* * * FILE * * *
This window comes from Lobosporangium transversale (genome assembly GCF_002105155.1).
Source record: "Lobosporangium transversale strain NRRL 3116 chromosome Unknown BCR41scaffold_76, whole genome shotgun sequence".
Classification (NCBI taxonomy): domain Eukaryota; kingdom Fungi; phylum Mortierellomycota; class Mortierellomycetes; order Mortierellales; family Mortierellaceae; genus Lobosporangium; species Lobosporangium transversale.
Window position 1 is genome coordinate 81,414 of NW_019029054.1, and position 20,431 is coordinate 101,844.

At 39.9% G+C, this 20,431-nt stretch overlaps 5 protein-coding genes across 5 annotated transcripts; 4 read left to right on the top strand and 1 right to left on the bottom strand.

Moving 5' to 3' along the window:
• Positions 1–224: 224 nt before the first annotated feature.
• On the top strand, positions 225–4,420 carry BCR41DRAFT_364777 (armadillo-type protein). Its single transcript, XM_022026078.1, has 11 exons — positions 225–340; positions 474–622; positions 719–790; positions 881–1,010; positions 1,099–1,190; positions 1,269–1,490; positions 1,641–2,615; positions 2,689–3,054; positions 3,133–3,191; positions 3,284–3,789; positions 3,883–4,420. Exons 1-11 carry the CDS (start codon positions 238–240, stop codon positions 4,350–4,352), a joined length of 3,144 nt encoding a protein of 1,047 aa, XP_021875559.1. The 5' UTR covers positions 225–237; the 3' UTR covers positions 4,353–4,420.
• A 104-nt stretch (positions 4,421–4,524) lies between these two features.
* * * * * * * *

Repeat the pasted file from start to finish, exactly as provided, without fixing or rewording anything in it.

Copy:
This window comes from Lobosporangium transversale (genome assembly GCF_002105155.1).
Source record: "Lobosporangium transversale strain NRRL 3116 chromosome Unknown BCR41scaffold_76, whole genome shotgun sequence".
Classification (NCBI taxonomy): domain Eukaryota; kingdom Fungi; phylum Mortierellomycota; class Mortierellomycetes; order Mortierellales; family Mortierellaceae; genus Lobosporangium; species Lobosporangium transversale.
Window position 1 is genome coordinate 81,414 of NW_019029054.1, and position 20,431 is coordinate 101,844.

At 39.9% G+C, this 20,431-nt stretch overlaps 5 protein-coding genes across 5 annotated transcripts; 4 read left to right on the top strand and 1 right to left on the bottom strand.

Moving 5' to 3' along the window:
• Positions 1–224: 224 nt before the first annotated feature.
• On the top strand, positions 225–4,420 carry BCR41DRAFT_364777 (armadillo-type protein). Its single transcript, XM_022026078.1, has 11 exons — positions 225–340; positions 474–622; positions 719–790; positions 881–1,010; positions 1,099–1,190; positions 1,269–1,490; positions 1,641–2,615; positions 2,689–3,054; positions 3,133–3,191; positions 3,284–3,789; positions 3,883–4,420. Exons 1-11 carry the CDS (start codon positions 238–240, stop codon positions 4,350–4,352), a joined length of 3,144 nt encoding a protein of 1,047 aa, XP_021875559.1. The 5' UTR covers positions 225–237; the 3' UTR covers positions 4,353–4,420.
• A 104-nt stretch (positions 4,421–4,524) lies between these two features.